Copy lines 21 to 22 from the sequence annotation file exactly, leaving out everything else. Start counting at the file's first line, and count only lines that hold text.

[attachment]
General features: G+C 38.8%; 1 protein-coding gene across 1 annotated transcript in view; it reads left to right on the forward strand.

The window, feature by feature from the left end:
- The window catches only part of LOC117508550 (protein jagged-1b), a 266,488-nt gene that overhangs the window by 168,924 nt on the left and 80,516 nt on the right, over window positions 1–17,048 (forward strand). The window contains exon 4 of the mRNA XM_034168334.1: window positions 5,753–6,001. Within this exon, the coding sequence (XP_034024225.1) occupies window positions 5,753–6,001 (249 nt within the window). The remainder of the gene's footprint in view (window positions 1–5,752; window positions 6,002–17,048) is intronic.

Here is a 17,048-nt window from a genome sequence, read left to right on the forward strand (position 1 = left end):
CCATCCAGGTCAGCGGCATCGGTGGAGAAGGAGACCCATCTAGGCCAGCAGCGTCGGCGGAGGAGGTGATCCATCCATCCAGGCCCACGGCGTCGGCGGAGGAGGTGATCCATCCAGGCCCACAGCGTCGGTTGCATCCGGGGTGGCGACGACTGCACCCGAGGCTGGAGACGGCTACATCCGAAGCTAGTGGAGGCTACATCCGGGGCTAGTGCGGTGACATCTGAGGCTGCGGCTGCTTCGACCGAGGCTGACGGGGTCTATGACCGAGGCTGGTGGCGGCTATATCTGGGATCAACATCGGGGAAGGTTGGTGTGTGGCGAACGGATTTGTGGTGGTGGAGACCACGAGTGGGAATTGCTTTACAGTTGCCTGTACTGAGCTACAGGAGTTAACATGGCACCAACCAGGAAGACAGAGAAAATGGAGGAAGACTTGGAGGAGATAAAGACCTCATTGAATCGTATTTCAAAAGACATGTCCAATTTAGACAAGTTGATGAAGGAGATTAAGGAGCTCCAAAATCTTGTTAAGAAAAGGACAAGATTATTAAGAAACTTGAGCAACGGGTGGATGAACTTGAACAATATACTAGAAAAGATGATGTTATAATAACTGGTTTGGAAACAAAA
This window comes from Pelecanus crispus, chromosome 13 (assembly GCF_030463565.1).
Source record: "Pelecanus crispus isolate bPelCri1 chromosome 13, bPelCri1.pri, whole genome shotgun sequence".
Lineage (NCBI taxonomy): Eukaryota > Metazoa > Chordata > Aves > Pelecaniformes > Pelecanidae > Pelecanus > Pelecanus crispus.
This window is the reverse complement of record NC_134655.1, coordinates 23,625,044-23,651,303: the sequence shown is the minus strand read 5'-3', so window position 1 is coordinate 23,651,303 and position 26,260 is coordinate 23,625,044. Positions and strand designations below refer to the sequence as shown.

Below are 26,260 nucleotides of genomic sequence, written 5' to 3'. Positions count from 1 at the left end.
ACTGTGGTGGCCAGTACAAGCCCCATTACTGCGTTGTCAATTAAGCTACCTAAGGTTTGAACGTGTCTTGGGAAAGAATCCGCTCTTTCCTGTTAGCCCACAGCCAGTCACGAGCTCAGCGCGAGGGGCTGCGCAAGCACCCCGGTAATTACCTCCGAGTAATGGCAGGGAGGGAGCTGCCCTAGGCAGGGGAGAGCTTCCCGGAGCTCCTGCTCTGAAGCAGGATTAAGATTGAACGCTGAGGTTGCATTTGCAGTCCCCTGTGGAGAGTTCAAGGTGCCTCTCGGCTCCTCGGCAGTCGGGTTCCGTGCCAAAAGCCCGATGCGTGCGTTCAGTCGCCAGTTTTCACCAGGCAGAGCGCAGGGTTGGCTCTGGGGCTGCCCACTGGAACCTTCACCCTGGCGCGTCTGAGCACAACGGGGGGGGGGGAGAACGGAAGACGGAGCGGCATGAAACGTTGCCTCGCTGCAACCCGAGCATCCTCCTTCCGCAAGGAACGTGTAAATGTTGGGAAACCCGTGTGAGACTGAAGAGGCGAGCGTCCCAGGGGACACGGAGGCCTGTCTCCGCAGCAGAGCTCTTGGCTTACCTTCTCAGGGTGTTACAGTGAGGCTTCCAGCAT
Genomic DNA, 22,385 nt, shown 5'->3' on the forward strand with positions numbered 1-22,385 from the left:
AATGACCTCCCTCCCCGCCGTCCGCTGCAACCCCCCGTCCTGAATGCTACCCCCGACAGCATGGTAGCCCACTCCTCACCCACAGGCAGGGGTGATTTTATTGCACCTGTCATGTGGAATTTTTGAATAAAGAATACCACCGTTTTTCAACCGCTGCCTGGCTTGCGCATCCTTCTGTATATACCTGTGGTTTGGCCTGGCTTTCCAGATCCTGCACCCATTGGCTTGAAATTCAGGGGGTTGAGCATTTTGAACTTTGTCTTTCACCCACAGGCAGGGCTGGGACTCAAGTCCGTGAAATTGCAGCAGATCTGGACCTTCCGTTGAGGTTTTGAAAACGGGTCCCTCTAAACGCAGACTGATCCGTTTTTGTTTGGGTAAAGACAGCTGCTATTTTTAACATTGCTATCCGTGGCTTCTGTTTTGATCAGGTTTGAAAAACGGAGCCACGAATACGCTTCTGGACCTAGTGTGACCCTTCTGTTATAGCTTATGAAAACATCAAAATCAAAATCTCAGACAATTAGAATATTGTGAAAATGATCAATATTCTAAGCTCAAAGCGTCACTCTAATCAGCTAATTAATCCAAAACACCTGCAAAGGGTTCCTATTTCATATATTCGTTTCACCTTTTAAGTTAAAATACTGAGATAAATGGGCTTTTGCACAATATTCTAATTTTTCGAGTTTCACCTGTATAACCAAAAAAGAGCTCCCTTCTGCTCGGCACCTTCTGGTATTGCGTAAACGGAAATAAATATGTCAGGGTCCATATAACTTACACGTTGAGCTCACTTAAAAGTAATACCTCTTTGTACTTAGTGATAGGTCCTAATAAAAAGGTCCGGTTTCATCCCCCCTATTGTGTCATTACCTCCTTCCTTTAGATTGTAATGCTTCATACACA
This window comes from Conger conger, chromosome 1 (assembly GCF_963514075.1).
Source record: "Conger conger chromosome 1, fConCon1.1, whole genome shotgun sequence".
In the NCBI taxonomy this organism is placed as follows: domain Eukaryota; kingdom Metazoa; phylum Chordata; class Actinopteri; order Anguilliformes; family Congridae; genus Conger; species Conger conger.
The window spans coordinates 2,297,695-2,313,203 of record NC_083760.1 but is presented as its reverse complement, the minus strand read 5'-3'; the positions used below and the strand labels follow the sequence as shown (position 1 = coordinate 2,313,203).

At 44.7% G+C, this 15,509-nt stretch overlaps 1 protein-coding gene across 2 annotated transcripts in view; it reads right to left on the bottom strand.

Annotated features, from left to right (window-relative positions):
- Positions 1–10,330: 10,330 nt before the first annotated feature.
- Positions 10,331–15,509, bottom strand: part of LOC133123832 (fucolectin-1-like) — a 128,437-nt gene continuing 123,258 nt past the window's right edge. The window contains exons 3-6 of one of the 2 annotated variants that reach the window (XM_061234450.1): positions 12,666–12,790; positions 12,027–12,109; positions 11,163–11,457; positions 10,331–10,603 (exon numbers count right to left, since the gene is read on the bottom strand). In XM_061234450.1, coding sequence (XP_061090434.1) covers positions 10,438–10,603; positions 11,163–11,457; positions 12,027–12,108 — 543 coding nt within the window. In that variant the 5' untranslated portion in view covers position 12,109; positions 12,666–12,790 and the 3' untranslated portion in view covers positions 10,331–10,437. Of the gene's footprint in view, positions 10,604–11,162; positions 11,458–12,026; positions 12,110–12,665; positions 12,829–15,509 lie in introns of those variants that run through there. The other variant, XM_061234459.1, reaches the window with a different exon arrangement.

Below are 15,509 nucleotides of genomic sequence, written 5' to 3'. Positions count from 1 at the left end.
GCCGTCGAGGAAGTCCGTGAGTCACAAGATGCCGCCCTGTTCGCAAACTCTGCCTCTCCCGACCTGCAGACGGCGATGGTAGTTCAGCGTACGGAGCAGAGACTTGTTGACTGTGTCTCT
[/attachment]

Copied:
- Positions 10,331–15,509, bottom strand: part of LOC133123832 (fucolectin-1-like) — a 128,437-nt gene continuing 123,258 nt past the window's right edge. The window contains exons 3-6 of one of the 2 annotated variants that reach the window (XM_061234450.1): positions 12,666–12,790; positions 12,027–12,109; positions 11,163–11,457; positions 10,331–10,603 (exon numbers count right to left, since the gene is read on the bottom strand). In XM_061234450.1, coding sequence (XP_061090434.1) covers positions 10,438–10,603; positions 11,163–11,457; positions 12,027–12,108 — 543 coding nt within the window. In that variant the 5' untranslated portion in view covers position 12,109; positions 12,666–12,790 and the 3' untranslated portion in view covers positions 10,331–10,437. Of the gene's footprint in view, positions 10,604–11,162; positions 11,458–12,026; positions 12,110–12,665; positions 12,829–15,509 lie in introns of those variants that run through there. The other variant, XM_061234459.1, reaches the window with a different exon arrangement.

Below are 15,509 nucleotides of genomic sequence, written 5' to 3'. Positions count from 1 at the left end.